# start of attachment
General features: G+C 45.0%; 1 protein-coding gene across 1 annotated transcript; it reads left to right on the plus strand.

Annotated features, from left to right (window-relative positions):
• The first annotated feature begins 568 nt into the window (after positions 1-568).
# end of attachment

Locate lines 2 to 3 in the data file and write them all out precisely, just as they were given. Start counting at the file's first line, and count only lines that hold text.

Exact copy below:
Annotated features, from left to right (window-relative positions):
• The first annotated feature begins 568 nt into the window (after positions 1-568).